Some chameleon lizards change colors for hunting or protection, which makes them hard to see in the jungle.
© Michael and Patricia Fogden/Corbis

Biodiversity

Tropical rain forests have the greatest biodiversity of life on Earth. This biome has more types of plants and animals than anywhere else on the planet. More than half of the world’s plant and animal species live in rain forests.

A small piece of rain forest can be home to thousands of different plants and animals. In 4 square miles (10 sq. km) of tropical rain forest, scientists discovered 750 different kinds of trees. This is four times the number of tree species found in all of North America’s forests. A rain forest may have over 1,000 different kinds of flowering plants. Many varieties of animals also live in the rain forest. One-third of all bird species live in the Amazon rain forest. The Amazon River and rain forest is in South America. Part of the Amazon rain forest lies in the country of Peru. In Peru, 43 different kinds of ants live on one tree trunk.

The rain forest in the Noel Kempff Mercado National Park is part of the Amazon basin.

The rain forest in the Noel Kempff Mercado National Park is part of the Amazon basin.
© Pablo Corral Vega/Corbis

Pieces of a Puzzle

The rain forest’s plants and animals depend on each other. For example, trees like mangos and figs depend on the fruit bat to spread their seeds. The bat eats the whole fruit. But the seeds pass through it. The seeds come out in its droppings as it flies along. The seeds have a better chance to sprout farther away from the parent tree. Without the fruit bats, the fruits would just fall off the tree and land close together. Fewer seeds would grow into new trees.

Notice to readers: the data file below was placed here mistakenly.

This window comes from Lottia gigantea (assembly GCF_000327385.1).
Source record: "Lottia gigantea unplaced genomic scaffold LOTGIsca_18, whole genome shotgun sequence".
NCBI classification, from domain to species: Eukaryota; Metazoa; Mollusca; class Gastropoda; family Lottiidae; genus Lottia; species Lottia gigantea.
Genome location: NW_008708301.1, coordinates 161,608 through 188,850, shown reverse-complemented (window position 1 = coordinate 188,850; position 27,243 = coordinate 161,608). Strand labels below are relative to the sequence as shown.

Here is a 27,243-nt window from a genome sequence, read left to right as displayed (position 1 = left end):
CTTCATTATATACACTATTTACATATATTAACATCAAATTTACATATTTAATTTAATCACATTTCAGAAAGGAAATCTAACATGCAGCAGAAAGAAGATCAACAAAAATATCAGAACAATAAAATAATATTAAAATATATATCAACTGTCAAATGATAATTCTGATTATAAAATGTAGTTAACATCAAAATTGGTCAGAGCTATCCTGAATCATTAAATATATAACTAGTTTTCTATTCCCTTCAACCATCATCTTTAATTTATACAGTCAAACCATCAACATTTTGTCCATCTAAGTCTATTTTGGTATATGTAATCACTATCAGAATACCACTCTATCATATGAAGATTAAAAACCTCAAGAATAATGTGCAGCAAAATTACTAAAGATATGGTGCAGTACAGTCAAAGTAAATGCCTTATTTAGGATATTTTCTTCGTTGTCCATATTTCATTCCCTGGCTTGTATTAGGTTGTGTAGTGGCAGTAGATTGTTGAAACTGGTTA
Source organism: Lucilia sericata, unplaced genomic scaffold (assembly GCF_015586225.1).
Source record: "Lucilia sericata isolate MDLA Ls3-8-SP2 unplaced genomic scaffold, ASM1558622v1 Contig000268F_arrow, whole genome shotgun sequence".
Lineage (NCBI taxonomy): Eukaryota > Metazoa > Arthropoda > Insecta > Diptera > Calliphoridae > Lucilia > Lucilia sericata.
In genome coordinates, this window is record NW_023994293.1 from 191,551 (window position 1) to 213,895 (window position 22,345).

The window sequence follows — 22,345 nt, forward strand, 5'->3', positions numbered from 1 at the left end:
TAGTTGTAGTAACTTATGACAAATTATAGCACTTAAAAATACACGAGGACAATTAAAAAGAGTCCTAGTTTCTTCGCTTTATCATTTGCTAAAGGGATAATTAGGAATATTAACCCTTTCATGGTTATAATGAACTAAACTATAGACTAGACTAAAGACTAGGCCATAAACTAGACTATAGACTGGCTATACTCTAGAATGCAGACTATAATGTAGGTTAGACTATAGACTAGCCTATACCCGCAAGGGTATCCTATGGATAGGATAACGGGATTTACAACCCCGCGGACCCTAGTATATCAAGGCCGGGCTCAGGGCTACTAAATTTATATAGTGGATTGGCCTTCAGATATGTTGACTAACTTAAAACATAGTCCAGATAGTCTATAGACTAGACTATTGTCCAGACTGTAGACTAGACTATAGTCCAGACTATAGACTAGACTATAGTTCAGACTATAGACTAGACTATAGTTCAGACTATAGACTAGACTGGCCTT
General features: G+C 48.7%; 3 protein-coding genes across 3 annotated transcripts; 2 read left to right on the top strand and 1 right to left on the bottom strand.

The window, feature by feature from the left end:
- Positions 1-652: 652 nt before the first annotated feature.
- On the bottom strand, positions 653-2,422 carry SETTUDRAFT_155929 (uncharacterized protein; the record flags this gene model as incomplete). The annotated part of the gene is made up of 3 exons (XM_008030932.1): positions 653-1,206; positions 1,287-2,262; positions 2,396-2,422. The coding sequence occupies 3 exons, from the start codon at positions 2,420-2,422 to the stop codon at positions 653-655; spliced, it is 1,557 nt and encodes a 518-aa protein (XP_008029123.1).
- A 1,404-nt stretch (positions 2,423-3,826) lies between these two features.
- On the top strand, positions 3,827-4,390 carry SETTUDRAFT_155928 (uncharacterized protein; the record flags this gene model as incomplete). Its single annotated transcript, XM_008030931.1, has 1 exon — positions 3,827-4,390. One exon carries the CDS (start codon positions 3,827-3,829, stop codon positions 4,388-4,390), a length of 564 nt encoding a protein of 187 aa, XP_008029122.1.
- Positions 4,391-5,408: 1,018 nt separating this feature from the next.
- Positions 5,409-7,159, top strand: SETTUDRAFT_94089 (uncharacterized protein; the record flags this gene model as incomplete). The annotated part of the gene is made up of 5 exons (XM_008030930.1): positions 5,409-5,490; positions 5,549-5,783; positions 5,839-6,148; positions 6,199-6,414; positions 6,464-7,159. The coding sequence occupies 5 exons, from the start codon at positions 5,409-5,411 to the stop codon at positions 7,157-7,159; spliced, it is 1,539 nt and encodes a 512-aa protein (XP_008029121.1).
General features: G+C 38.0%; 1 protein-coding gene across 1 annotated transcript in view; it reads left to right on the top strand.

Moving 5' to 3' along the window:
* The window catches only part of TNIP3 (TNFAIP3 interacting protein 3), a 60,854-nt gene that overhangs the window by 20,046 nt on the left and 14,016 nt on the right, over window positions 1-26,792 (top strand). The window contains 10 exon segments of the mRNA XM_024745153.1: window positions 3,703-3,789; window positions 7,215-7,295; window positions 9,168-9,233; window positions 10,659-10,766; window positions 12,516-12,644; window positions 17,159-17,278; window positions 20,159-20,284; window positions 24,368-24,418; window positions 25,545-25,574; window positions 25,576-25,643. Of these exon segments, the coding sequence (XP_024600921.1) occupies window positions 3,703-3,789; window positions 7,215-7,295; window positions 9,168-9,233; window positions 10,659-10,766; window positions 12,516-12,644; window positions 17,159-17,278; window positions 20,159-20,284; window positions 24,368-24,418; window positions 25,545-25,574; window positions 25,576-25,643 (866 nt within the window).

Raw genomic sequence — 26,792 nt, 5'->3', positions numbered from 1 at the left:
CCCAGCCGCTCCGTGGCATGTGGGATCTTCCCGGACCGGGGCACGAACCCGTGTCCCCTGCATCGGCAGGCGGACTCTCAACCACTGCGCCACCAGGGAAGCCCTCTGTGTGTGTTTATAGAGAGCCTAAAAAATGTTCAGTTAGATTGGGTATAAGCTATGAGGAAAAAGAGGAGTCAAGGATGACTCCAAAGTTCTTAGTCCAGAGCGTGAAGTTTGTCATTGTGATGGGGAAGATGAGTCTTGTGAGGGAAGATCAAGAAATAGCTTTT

Franquet’s fruit bats live high in the rain forest canopy.

Franquet’s fruit bats live high in the rain forest canopy.
© DK Limited/Corbis

Each living thing in a rain forest is like the piece of a jigsaw puzzle. The extinction of even one species is like losing a puzzle piece. When a species disappears, the whole picture of the forest is changed. Yet each year, thousands of species are lost as the world’s rain forests are destroyed. Scientists are in a race against this destruction. They try to study all the new plants and animals that they can find. They know there is more to be discovered each time they trek through the forest.